I have a team of machine learning scientists and engineers who think about how to best model that problem. We first try to get the data organized in a way that we can use to build the models we need. Then, we test those models in production. It is a feedback loop, and we’re constantly continuing to make progress on that difficult problem.

When this technology first arrived, there were very simplistic algorithms to decide how much to bid. Now, it’s a competitive evolution of different companies trying to figure out the best way of answering that question quickly. We are at the forefront, applying the latest technology in machine learning to answer that question as accurately as possible.

What do you enjoy the most about your role?

I really enjoy collaborative problem-solving. I’ve always been a person who thinks best when I’m talking to someone else. I have lots of one-on-one meetings with our scientists, where we just update each other on what’s going on and brainstorm possible approaches. Sometimes, you have an epiphany moment, which is always super rewarding.

How would you compare and contrast what it is like working in academia vs. private industry?

It’s hard to compare. I feel like my current role is actually a lot like academia in the sense that we’re trying to solve hard problems and reading academic research papers. But, the end goals are different. In industry, we’re not necessarily trying to publish, but we’re trying to build something that works, is successful for our clients, and helps our company grow. 

In academia, at the postdoc or grad student level, there’s both a camaraderie and competitiveness. Everyone in a lab is competing to have the best research in order to reach the professor level. In industry, everyone’s interests are a little better aligned because the goal is to have the whole company succeed. 

The flip side is that in academia, while slightly constrained by the grant readers and the deciders of funding, you can pursue whatever research question you are interested in. In industry, I think the constraints are a bit greater in that the problems you think about have to stay consistent with the company’s goals.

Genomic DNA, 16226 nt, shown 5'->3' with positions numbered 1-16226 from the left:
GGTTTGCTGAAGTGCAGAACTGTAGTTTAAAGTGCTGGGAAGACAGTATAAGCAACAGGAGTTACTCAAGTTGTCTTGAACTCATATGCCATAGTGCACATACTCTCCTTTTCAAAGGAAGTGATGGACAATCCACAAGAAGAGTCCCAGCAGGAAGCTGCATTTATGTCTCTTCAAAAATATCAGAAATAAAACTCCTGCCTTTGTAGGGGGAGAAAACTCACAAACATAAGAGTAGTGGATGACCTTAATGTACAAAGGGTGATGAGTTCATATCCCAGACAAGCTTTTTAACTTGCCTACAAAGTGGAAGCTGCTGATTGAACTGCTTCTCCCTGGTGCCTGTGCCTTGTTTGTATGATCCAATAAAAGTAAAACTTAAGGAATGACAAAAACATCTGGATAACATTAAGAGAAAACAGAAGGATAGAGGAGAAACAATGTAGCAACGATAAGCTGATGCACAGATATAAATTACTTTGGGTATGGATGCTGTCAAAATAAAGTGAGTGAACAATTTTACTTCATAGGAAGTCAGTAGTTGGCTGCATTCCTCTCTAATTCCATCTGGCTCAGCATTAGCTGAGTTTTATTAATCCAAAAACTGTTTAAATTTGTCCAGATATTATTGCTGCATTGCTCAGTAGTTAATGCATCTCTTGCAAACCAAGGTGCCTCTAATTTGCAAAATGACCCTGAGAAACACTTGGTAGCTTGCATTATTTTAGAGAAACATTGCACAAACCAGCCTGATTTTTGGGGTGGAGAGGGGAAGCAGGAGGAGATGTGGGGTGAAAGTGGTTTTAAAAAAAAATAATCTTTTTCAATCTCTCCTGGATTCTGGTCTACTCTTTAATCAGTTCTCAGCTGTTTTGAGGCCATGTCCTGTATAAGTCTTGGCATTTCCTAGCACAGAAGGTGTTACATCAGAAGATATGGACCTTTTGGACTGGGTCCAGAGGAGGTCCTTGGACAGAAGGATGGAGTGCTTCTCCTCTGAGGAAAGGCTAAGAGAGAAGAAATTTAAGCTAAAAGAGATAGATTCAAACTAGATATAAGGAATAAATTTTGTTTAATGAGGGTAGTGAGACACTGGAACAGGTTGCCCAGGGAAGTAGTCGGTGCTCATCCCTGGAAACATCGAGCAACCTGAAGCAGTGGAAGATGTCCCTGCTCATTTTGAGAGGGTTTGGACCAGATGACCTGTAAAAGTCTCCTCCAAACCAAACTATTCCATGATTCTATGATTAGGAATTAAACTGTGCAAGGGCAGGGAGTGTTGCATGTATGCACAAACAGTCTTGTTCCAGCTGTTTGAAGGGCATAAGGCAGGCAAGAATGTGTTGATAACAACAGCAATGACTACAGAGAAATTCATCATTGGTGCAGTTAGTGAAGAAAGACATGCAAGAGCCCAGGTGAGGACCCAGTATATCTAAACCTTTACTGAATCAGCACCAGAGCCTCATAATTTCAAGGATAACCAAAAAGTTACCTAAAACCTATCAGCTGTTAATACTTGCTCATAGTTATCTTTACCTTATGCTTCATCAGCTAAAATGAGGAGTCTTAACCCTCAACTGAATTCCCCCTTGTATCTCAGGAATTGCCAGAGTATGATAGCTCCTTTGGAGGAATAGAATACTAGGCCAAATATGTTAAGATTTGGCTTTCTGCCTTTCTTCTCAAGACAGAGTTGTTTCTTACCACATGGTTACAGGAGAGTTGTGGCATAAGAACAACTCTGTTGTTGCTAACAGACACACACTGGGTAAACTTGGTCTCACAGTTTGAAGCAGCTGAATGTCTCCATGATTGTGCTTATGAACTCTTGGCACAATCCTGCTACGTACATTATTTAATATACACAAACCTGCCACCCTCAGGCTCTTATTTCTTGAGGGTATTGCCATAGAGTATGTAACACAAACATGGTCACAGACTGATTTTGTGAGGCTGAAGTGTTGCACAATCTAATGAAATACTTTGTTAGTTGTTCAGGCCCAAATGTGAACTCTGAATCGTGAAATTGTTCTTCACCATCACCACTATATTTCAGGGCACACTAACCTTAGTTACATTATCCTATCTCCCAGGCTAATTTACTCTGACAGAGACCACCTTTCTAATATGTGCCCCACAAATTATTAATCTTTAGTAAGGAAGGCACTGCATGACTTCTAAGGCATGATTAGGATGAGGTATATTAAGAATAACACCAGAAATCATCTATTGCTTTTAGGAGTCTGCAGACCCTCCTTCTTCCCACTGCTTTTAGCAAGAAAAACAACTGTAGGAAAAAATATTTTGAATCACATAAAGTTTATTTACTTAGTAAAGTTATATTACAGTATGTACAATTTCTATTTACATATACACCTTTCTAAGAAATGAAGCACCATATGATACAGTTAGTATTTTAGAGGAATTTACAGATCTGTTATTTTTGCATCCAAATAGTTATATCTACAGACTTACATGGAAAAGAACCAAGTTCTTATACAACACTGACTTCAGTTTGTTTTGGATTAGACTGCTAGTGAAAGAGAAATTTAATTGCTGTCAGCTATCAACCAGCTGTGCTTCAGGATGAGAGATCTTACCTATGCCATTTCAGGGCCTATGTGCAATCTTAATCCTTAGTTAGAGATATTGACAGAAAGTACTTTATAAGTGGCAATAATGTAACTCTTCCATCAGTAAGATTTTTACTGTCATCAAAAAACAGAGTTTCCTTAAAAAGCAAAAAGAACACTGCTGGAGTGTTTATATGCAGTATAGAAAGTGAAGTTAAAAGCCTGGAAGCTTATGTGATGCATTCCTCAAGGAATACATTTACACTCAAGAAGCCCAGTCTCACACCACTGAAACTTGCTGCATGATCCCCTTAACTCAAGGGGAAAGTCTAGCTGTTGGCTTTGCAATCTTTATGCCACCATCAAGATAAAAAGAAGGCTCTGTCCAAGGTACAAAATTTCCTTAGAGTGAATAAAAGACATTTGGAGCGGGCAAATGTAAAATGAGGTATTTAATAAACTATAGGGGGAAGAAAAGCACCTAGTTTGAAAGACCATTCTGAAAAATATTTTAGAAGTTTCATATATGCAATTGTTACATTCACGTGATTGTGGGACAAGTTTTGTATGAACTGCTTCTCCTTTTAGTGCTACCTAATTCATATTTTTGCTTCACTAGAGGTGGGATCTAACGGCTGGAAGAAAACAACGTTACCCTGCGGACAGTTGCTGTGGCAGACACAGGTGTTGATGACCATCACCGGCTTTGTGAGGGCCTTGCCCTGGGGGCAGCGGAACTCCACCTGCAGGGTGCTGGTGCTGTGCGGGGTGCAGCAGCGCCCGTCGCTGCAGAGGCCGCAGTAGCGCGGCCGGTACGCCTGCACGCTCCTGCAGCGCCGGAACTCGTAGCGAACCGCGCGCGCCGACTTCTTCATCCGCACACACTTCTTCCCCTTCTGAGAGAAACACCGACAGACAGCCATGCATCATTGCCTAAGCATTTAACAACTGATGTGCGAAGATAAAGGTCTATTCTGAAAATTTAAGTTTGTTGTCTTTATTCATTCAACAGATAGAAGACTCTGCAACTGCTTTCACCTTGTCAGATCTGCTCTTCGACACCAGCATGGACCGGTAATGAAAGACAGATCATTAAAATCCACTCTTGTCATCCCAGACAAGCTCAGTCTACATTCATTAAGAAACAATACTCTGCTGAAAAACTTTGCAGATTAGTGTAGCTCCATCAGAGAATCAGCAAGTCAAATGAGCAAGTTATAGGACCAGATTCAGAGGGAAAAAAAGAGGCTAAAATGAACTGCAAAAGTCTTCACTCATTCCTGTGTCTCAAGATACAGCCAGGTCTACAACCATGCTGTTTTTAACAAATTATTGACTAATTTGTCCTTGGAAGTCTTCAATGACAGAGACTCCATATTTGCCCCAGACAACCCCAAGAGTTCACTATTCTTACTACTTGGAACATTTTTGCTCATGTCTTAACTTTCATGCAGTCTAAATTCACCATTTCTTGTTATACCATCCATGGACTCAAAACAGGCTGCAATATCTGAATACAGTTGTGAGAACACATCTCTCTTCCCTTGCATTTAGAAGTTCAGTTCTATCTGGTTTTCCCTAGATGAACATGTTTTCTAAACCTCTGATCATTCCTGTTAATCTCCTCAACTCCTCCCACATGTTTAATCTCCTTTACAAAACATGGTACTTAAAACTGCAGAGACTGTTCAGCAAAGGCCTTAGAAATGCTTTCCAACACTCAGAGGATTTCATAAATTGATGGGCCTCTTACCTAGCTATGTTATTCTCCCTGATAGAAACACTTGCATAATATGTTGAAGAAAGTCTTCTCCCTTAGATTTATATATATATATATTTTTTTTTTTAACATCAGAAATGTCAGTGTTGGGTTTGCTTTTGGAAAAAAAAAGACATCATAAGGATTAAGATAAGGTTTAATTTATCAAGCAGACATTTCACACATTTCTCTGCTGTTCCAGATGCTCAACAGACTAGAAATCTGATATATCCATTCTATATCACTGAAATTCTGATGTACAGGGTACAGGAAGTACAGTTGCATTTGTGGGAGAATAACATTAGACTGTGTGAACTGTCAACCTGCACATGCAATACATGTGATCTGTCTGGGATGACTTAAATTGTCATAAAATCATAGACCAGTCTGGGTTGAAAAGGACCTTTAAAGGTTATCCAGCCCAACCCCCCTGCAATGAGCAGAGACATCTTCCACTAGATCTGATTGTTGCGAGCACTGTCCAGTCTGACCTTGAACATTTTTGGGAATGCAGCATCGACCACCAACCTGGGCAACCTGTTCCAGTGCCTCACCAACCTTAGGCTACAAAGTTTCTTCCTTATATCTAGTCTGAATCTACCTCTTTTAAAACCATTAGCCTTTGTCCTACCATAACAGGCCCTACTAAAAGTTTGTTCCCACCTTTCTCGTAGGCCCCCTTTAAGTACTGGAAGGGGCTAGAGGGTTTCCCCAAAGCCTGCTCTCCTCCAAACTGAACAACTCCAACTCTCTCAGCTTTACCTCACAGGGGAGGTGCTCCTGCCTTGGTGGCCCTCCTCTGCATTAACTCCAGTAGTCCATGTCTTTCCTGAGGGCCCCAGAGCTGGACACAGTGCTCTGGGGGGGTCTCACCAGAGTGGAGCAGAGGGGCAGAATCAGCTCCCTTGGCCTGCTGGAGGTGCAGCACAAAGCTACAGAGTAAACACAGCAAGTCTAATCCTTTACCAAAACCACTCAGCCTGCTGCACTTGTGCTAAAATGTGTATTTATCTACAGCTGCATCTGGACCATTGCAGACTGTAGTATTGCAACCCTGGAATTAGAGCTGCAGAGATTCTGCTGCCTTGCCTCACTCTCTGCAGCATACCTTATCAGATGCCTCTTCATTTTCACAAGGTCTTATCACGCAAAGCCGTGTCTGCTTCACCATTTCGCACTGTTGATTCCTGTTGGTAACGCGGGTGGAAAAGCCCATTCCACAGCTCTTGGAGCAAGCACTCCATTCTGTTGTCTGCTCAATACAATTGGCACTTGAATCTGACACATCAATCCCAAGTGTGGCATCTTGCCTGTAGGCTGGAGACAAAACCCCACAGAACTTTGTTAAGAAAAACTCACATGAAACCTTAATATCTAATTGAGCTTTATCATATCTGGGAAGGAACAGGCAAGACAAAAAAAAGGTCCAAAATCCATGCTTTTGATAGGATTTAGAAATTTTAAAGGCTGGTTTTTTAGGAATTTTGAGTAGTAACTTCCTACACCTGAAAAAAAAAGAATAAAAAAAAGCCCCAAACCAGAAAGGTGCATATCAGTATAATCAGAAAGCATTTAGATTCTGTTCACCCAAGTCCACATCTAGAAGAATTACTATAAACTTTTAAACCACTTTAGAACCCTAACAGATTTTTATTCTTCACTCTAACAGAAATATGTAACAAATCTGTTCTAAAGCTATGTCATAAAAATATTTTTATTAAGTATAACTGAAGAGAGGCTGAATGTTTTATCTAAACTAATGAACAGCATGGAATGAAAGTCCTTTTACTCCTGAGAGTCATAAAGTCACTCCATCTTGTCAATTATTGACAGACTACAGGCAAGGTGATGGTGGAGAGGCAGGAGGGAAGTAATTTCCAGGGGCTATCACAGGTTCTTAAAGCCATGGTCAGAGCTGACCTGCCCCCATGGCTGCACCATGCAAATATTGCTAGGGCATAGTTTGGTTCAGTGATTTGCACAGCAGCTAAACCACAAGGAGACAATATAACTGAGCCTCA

What skills would you say are important for a role like yours?

I. Communication: communicating ideas effectively to clients or the rest of the team 

II. Management skills: understanding the career development goals of your employees and figuring out how the company’s goals can align with their goals

III. Interviewing: interviewing well from an interviewer’s perspective and making good assessments based on those interviews

Can you walk us through a “day in the life” prior to the pandemic?

My day starts with a stand-up, which is a small short meeting where we all just greet each other and briefly discuss our plans for the day and whether or not there are any blockers.

Everyday is different, but I might have a larger, cross-discipline meeting between our data science team and our operations team (client-facing people) where we sync up and make sure everything is working properly.

Then, I might have a leadership call with Marc and Jeremy (department heads) just to make sure information is flowing between departments. 

Sometimes, we have our weekly lab meeting, called model talk, where one member of the R&D (research and development) team might present what they’ve been working on the last six weeks and get feedback. 

Then, I’ll have a couple of one-on-ones where we really dig deep into their projects. We look at plots and tables, think about what they mean, and decide whether our current plan is still correct or if we need to reconsider.

I usually try to block off a little time in the afternoon just to consolidate everything that happened in the morning meetings. 

What would you say to a student who is interested in pursuing a career related to machine learning/neuroscience/both?

For machine learning, there are fantastic Python packages like SciKit Learn and powerful deep learning frameworks like Google’s TensorFlow and Facebook’s PyTorch.

I would advise you to just get your hands dirty. The more hands-on experience you have with solving those problems, the deeper your understanding will be.

The amazing thing about neuroscience is that it’s incredibly interdisciplinary. The field is huge and there are plenty of disciplines involved:

  • Biology – the brain is made up of cells called neurons
  • Psychology – the brain is ultimately responsible for producing behavior
  • Physics – build tools that measure the incredible tiny structures in the brain
  • Computer science – analyze the complicated and rich datasets produced
  • Chemistry – neurons communicate through the release of neurotransmitters

Where computer science and neuroscience intersect is a super interesting place to be. If that’s what you’re interested in going into, then you definitely want to have a biology background to understand what’s giving rise to the data. 

You also need the computer science skills to handle the enormous datasets that are generated and to think through how to make heads or tails of that data. There’s a lot of development needed in that space to give us the tools we need to understand the data we’re generating.